But I digress. Check out Charade. It’s lots of fun.

arsenic.jpgThe biggest Cary Grant fan I know, my wife, has never been a big fan of Arsenic and Old Lace. Thus, this is the only instance that I am aware of where I actually like one of his films more than she does. Before last night, I had seen it only once and that was several years ago, so I was happy to get a chance to watch it again and to see if it was as good as I remembered. I was not disappointed.

Directed by the legendary Frank Capra and based on a hit Broadway play, Arsenic and Old Lace is a classic screwball comedy where Mortimer Brewster (Grant) discovers his kindly aunts are actually poisoning elderly men (not out of spite, mind you, but out of charity) and burying their corpses in the cellar. Before he can run away with his new bride, Mortimer must try to sort out this mess, while also dealing with his crazy Uncle “Teddy” (who believes himself to be Theodore Roosevelt) and the return of his convict brother, Jonathon (Raymond Massey), who resembles Boris Karloff and would like nothing more than to murder his sibling. Superbly written, these subplots intertwine into a farcical masterpiece full of surprises and some truly funny moments.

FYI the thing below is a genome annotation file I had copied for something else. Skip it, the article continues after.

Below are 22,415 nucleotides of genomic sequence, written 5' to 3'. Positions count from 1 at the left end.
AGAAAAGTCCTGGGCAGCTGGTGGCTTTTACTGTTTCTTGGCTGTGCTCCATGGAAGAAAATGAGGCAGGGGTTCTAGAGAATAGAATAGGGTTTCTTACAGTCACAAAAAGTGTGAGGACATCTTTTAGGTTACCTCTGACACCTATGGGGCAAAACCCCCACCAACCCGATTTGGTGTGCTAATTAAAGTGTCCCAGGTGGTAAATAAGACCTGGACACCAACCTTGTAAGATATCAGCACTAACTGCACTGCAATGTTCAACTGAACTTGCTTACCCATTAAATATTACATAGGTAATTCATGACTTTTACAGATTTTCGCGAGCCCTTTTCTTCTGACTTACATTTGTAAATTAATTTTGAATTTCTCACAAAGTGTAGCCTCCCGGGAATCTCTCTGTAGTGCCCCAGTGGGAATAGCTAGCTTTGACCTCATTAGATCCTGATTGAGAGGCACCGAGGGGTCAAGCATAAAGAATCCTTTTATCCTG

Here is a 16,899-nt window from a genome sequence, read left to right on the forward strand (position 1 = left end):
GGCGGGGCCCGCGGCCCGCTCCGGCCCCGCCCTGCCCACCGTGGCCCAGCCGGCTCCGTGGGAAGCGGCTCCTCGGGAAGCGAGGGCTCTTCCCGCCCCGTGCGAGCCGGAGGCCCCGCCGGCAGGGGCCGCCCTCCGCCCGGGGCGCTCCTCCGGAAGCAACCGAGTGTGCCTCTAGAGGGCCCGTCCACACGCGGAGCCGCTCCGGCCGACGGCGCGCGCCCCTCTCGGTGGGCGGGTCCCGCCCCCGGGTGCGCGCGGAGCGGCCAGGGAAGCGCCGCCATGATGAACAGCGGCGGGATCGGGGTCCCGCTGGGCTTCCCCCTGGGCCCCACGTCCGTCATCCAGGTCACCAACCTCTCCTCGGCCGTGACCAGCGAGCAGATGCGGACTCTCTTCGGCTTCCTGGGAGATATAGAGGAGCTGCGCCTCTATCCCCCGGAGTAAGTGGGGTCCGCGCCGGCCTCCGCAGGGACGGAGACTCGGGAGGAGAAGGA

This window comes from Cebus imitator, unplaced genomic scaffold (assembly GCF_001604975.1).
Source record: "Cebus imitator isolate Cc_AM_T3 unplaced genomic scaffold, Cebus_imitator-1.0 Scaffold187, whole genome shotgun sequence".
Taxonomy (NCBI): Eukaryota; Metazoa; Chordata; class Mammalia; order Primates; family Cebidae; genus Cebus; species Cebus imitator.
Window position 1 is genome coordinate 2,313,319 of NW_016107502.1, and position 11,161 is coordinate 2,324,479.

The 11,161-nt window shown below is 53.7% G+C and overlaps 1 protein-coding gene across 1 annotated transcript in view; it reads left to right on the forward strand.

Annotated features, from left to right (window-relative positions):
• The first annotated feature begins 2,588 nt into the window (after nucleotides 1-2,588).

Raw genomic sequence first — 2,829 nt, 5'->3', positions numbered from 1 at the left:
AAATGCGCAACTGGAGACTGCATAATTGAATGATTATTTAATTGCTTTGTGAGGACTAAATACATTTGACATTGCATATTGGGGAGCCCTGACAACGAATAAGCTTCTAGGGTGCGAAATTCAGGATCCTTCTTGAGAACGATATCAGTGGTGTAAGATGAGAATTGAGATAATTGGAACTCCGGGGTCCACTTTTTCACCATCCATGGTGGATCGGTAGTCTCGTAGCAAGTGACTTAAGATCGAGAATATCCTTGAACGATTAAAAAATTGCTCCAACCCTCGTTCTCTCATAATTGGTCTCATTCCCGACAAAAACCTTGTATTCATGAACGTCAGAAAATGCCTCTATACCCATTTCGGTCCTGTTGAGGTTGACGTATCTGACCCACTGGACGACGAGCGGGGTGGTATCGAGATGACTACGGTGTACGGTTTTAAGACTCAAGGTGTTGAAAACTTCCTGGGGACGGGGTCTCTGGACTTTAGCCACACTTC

Grant’s the only real big-time star, but the rest of the cast is full of recognizable faces from classic Hollywood (Peter Lorre, Priscilla Lane, Jack Carson). The film seems perfectly cast, with each actor playing his or her role just right. The versatility of Cary Grant never ceases to amaze me. That a person who can brings such depth and emotion to his serious roles (in films like Notorious) can also excel at physical comedy to the degree displayed in this film is just mind-boggling. One can say something similar about the directing of Capra, who not only can bring to life such touching films as It’s a Wonderful Life, but in the case of Arsenic, he shows a remarkable understanding of the comedic timing and energy needed to make such a topsy-turvy plot work.

While I still enjoyed it, I must admit that I liked the film more the first time I saw it. I think first-time viewers of this film are more taken aback and amused by the whole ridiculousness of the plot. This time through, I knew what was coming and, with so many subplots being introduced into the story, the film seemed to drag a bit long as it tried to resolve all the loose ends (this is somewhat characteristic of Capra – though he’s one of my favorite directors, he does tend to run his films a little longer than they need be). Nonetheless, there’s no denying this film’s status as a classic, and I will laugh at many of these scenes no matter how many times I see them. It’s also worth noting that while I may have liked the film slightly less this time around, my wife liked it somewhat more. Thus we seem to be overcoming our stubborn, contrarian viewpoints in order to find some unlikely, but endearing, middle ground that will ultimately promote our domestic harmony. This oddly seems an appropriate way to end a discussion about a screwball comedy.